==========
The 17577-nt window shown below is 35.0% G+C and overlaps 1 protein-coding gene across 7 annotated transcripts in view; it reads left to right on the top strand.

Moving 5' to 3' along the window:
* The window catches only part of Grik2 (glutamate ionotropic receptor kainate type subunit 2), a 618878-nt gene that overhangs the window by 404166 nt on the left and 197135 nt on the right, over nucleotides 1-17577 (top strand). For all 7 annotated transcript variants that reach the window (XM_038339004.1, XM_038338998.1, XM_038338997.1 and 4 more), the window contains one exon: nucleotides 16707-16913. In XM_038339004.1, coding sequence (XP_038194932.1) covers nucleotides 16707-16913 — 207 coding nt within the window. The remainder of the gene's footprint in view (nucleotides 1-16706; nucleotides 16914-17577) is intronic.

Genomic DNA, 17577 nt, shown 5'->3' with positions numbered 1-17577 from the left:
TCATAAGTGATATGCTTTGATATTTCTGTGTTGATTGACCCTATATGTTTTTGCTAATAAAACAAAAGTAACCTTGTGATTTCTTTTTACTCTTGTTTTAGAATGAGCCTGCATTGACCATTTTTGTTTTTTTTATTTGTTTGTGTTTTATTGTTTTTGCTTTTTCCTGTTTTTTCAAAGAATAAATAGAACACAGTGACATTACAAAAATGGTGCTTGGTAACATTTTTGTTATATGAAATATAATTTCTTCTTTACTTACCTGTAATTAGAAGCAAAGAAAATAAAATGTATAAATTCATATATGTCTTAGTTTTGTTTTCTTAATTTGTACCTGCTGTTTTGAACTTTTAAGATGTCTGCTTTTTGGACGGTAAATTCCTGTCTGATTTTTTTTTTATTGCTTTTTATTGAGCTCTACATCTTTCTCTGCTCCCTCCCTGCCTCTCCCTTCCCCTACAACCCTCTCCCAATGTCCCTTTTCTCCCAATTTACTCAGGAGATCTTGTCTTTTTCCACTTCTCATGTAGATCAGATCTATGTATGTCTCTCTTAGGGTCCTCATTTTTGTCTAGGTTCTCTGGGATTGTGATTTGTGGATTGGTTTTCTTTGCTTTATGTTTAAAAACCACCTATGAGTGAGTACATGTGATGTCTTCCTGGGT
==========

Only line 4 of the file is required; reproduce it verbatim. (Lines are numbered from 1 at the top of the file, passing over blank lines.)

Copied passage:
Genomic DNA, 17577 nt, shown 5'->3' with positions numbered 1-17577 from the left: